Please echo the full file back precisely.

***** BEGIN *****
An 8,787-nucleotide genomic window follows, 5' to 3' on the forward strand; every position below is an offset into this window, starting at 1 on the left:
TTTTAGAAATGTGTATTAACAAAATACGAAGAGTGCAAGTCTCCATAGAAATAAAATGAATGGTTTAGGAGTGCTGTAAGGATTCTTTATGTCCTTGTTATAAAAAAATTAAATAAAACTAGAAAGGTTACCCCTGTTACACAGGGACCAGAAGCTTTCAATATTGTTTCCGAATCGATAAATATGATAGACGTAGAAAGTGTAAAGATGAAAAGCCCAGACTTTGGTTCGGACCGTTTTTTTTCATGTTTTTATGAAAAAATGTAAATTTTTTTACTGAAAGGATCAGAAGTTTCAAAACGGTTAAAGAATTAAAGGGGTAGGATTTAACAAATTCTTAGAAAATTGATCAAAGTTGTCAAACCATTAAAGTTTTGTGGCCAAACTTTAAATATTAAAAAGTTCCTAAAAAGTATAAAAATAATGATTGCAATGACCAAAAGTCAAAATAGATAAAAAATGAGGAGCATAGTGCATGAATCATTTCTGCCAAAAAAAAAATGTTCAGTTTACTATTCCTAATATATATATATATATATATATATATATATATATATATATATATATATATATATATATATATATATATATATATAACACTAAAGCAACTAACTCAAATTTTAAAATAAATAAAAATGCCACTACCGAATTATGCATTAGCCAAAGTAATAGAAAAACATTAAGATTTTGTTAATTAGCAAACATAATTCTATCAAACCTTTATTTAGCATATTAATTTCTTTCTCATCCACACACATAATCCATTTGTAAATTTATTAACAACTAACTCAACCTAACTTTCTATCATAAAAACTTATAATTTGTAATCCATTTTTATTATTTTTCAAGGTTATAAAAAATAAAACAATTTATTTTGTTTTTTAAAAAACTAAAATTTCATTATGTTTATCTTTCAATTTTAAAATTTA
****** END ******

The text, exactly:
An 8,787-nucleotide genomic window follows, 5' to 3' on the forward strand; every position below is an offset into this window, starting at 1 on the left:
TTTTAGAAATGTGTATTAACAAAATACGAAGAGTGCAAGTCTCCATAGAAATAAAATGAATGGTTTAGGAGTGCTGTAAGGATTCTTTATGTCCTTGTTATAAAAAAATTAAATAAAACTAGAAAGGTTACCCCTGTTACACAGGGACCAGAAGCTTTCAATATTGTTTCCGAATCGATAAATATGATAGACGTAGAAAGTGTAAAGATGAAAAGCCCAGACTTTGGTTCGGACCGTTTTTTTTCATGTTTTTATGAAAAAATGTAAATTTTTTTACTGAAAGGATCAGAAGTTTCAAAACGGTTAAAGAATTAAAGGGGTAGGATTTAACAAATTCTTAGAAAATTGATCAAAGTTGTCAAACCATTAAAGTTTTGTGGCCAAACTTTAAATATTAAAAAGTTCCTAAAAAGTATAAAAATAATGATTGCAATGACCAAAAGTCAAAATAGATAAAAAATGAGGAGCATAGTGCATGAATCATTTCTGCCAAAAAAAAAATGTTCAGTTTACTATTCCTAATATATATATATATATATATATATATATATATATATATATATATATATATATATATATATATATATATATATATAACACTAAAGCAACTAACTCAAATTTTAAAATAAATAAAAATGCCACTACCGAATTATGCATTAGCCAAAGTAATAGAAAAACATTAAGATTTTGTTAATTAGCAAACATAATTCTATCAAACCTTTATTTAGCATATTAATTTCTTTCTCATCCACACACATAATCCATTTGTAAATTTATTAACAACTAACTCAACCTAACTTTCTATCATAAAAACTTATAATTTGTAATCCATTTTTATTATTTTTCAAGGTTATAAAAAATAAAACAATTTATTTTGTTTTTTAAAAAACTAAAATTTCATTATGTTTATCTTTCAATTTTAAAATTTA